Silently, he walks to where I am standing. There is only a need for silence. Wordlessly, we share moments almost as though I am a child. As though, perhaps, I am his child’s child’s child… and, how far would that go, I wonder.

He is half a chest and a full head taller than I am, Oisín is, with long curly blond hair and clear bluish hazel eyes. I am gazing up at him, as he towers over me. He greets me with the gesture that to those in the otherworld means both hello, welcome, acknowledgment, and the recognition of who a person is. In the otherworld, you can understand everything about who a person is once you know that you don’t have to put up defenses.

I can’t read Oisín’s facial expression, in part because his face is a good 8 inches above my head. Yet I know it is stern and weather worn, somber, kind. I can only picture a “generic face template” for anyone, embodied or otherwise, so I’m simply told the extra information which I appreciate especially as I never get a chance to know things like this of people in this world.

We stand speaking wordlessly about the far and the near, about the vast and the insignificant, there in the middle of the living room. Alllegro sits a few paces away, intently surveying us quietly and I notice that he’s not shoving a hedgehog at either of us.

I ask questions but there are no answers. Questions like Why? And How? And What was it like when? And I know that now, being as he is in another world, his eternal address is from nowhere.

And as we stand side by side, I understand what must be done: its just to be. Be and go on being. Doing what I am already beginning. Be fully here now, share all I can.

And so I thank him for the song. I gesture as if I could take his hand and tell him how much his words mean to me, though there are no words for this. I ask how he’d like to handle the fact that he wrote the song, but I wrote it down, because of course, I will always be honest and give him the credit in a world that will not accept what happened.

He gestures to put the song into my hands and I protest that it isn’t right, but he insists it is what must be when someone is already not of this world.

Suddenly a commercial careens through the room with its loud incantations of Black Friday sales and Christmas gifts. I am almost certain that Oisín will disappear at this point. I know he doesn’t like commercialism, and is suspicious of modern technology, recognizing it is only helpful as most things are, in balance with the rest of living. Now, I think I’ve been hoping to never see what Oisín or Caoilte or anyone else looks like when angry. But I suppose I have known that I would find out sooner or later. Oisín isn’t angry at me, he’s angry at the hollow meaninglessness surrounding our culture’s obsession with stuff, material substitutes for real connection, and all the falsehoods such a way of life continues. I know this as it is quite easy to read each others’ thoughts.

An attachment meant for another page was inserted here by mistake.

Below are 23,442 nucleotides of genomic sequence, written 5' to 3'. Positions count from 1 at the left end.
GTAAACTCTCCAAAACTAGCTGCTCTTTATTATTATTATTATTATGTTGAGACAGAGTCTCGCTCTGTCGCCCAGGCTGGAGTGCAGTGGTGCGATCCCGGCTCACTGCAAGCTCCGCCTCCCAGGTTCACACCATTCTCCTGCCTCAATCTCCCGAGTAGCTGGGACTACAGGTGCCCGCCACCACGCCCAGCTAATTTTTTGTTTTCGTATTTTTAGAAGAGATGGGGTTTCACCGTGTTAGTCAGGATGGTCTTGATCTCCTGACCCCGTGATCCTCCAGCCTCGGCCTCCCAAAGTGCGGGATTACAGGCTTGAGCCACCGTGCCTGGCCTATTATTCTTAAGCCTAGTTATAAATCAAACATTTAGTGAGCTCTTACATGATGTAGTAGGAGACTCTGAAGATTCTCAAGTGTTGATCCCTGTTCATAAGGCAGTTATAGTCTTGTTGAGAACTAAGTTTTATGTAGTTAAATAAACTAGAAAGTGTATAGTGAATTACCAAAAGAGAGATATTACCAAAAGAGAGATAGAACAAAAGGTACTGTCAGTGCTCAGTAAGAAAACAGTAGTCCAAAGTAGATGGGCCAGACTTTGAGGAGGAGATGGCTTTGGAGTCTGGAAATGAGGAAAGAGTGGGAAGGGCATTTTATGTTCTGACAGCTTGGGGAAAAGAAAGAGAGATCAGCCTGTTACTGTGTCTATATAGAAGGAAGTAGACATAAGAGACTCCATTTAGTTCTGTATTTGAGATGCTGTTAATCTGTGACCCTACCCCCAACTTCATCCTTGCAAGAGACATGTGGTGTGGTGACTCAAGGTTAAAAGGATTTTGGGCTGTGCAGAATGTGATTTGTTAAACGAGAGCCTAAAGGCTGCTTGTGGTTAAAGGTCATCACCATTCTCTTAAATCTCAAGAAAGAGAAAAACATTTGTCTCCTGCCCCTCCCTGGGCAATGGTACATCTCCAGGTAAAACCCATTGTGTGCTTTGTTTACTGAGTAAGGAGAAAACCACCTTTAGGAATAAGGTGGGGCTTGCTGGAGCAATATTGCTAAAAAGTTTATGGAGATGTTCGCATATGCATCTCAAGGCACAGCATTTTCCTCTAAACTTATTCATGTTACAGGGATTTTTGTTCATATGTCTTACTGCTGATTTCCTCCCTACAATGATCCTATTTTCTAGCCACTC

Anyway, when he is angry Oisín is even more formidable and fierce looking than usual. I realize I have already moved a bit out of the way, but Oisín sees this and puts a light around us. I look up at him expectantly, willing to begin to learn that anger is a regular human emotion and doesn’t have to indicate either that something is wrong with me or be about me at all. It doesn’t have to mean, as it did with my ex partner, that a person will lose control and lash out at anyone in line of fire. Some people like Oisín know how to express emotion while directing it appropriately. That is new to me. Then his anger shifts into sadness.

If he were an embodied person he would sit me down and have the “back when I was young” conversation that my grandpa had with me yesterday and elders always need to have because the world has changed so much, usually for the better but not always.